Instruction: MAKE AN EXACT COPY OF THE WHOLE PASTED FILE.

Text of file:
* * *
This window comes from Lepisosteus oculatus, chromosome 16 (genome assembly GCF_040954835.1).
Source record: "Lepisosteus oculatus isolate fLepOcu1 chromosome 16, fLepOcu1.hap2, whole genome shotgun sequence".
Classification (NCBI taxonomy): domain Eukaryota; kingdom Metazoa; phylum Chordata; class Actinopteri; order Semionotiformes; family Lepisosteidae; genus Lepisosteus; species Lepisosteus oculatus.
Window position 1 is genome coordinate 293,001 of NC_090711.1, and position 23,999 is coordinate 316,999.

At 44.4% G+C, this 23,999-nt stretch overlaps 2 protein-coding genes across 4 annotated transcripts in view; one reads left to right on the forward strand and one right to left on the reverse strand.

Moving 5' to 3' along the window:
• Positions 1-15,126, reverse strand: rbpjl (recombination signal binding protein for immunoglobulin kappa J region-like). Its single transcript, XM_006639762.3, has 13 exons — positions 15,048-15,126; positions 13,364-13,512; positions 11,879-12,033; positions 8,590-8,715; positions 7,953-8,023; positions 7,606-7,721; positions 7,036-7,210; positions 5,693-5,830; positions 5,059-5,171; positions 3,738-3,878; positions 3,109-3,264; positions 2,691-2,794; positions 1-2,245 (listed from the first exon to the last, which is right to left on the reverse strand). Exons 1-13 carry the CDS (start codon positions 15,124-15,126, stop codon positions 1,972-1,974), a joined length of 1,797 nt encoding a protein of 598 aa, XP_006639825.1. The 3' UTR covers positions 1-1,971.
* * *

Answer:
This window comes from Lepisosteus oculatus, chromosome 16 (genome assembly GCF_040954835.1).
Source record: "Lepisosteus oculatus isolate fLepOcu1 chromosome 16, fLepOcu1.hap2, whole genome shotgun sequence".
Classification (NCBI taxonomy): domain Eukaryota; kingdom Metazoa; phylum Chordata; class Actinopteri; order Semionotiformes; family Lepisosteidae; genus Lepisosteus; species Lepisosteus oculatus.
Window position 1 is genome coordinate 293,001 of NC_090711.1, and position 23,999 is coordinate 316,999.

At 44.4% G+C, this 23,999-nt stretch overlaps 2 protein-coding genes across 4 annotated transcripts in view; one reads left to right on the forward strand and one right to left on the reverse strand.

Moving 5' to 3' along the window:
• Positions 1-15,126, reverse strand: rbpjl (recombination signal binding protein for immunoglobulin kappa J region-like). Its single transcript, XM_006639762.3, has 13 exons — positions 15,048-15,126; positions 13,364-13,512; positions 11,879-12,033; positions 8,590-8,715; positions 7,953-8,023; positions 7,606-7,721; positions 7,036-7,210; positions 5,693-5,830; positions 5,059-5,171; positions 3,738-3,878; positions 3,109-3,264; positions 2,691-2,794; positions 1-2,245 (listed from the first exon to the last, which is right to left on the reverse strand). Exons 1-13 carry the CDS (start codon positions 15,124-15,126, stop codon positions 1,972-1,974), a joined length of 1,797 nt encoding a protein of 598 aa, XP_006639825.1. The 3' UTR covers positions 1-1,971.